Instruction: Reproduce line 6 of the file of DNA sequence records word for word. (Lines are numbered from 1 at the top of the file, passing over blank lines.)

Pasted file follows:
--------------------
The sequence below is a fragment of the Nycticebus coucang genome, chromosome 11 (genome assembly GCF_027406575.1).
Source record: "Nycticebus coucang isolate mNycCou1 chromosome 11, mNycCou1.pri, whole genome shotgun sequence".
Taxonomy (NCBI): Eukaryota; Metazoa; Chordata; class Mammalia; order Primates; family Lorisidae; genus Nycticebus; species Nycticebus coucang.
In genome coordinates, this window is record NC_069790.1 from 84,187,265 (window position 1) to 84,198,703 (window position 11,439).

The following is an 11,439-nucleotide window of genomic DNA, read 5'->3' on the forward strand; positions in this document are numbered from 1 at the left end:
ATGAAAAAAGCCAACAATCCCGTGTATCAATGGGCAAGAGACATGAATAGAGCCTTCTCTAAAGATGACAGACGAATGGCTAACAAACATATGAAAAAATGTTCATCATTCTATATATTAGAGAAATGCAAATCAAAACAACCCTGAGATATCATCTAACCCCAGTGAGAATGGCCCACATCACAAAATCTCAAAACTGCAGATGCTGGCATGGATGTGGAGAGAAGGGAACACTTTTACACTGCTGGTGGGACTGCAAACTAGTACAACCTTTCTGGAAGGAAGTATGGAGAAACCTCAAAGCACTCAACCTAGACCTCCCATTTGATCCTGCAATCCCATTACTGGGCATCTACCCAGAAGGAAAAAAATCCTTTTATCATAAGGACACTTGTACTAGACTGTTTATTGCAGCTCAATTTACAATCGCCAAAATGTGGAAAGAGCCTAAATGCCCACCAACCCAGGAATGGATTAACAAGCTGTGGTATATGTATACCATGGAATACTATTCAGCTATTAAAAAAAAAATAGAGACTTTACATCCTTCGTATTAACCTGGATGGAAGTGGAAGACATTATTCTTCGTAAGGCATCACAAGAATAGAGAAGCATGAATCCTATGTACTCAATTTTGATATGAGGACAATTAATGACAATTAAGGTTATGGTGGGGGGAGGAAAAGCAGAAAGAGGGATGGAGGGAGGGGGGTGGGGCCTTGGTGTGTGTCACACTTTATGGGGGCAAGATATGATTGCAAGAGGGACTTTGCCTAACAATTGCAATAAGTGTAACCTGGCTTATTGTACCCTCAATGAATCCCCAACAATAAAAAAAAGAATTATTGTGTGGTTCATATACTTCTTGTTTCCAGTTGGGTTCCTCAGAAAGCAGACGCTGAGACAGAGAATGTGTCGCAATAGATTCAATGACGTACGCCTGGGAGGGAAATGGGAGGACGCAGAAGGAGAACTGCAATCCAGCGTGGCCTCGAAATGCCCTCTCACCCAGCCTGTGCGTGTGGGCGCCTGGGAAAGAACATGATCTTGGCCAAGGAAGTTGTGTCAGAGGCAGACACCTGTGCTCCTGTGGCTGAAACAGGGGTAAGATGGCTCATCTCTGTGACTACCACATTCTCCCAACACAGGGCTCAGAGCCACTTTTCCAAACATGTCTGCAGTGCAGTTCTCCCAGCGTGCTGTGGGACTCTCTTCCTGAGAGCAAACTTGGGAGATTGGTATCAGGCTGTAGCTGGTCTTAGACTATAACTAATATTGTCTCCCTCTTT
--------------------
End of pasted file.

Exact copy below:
ATGAAAAAAGCCAACAATCCCGTGTATCAATGGGCAAGAGACATGAATAGAGCCTTCTCTAAAGATGACAGACGAATGGCTAACAAACATATGAAAAAATGTTCATCATTCTATATATTAGAGAAATGCAAATCAAAACAACCCTGAGATATCATCTAACCCCAGTGAGAATGGCCCACATCACAAAATCTCAAAACTGCAGATGCTGGCATGGATGTGGAGAGAAGGGAACACTTTTACACTGCTGGTGGGACTGCAAACTAGTACAACCTTTCTGGAAGGAAGTATGGAGAAACCTCAAAGCACTCAACCTAGACCTCCCATTTGATCCTGCAATCCCATTACTGGGCATCTACCCAGAAGGAAAAAAATCCTTTTATCATAAGGACACTTGTACTAGACTGTTTATTGCAGCTCAATTTACAATCGCCAAAATGTGGAAAGAGCCTAAATGCCCACCAACCCAGGAATGGATTAACAAGCTGTGGTATATGTATACCATGGAATACTATTCAGCTATTAAAAAAAAAATAGAGACTTTACATCCTTCGTATTAACCTGGATGGAAGTGGAAGACATTATTCTTCGTAAGGCATCACAAGAATAGAGAAGCATGAATCCTATGTACTCAATTTTGATATGAGGACAATTAATGACAATTAAGGTTATGGTGGGGGGAGGAAAAGCAGAAAGAGGGATGGAGGGAGGGGGGTGGGGCCTTGGTGTGTGTCACACTTTATGGGGGCAAGATATGATTGCAAGAGGGACTTTGCCTAACAATTGCAATAAGTGTAACCTGGCTTATTGTACCCTCAATGAATCCCCAACAATAAAAAAAAGAATTATTGTGTGGTTCATATACTTCTTGTTTCCAGTTGGGTTCCTCAGAAAGCAGACGCTGAGACAGAGAATGTGTCGCAATAGATTCAATGACGTACGCCTGGGAGGGAAATGGGAGGACGCAGAAGGAGAACTGCAATCCAGCGTGGCCTCGAAATGCCCTCTCACCCAGCCTGTGCGTGTGGGCGCCTGGGAAAGAACATGATCTTGGCCAAGGAAGTTGTGTCAGAGGCAGACACCTGTGCTCCTGTGGCTGAAACAGGGGTAAGATGGCTCATCTCTGTGACTACCACATTCTCCCAACACAGGGCTCAGAGCCACTTTTCCAAACATGTCTGCAGTGCAGTTCTCCCAGCGTGCTGTGGGACTCTCTTCCTGAGAGCAAACTTGGGAGATTGGTATCAGGCTGTAGCTGGTCTTAGACTATAACTAATATTGTCTCCCTCTTT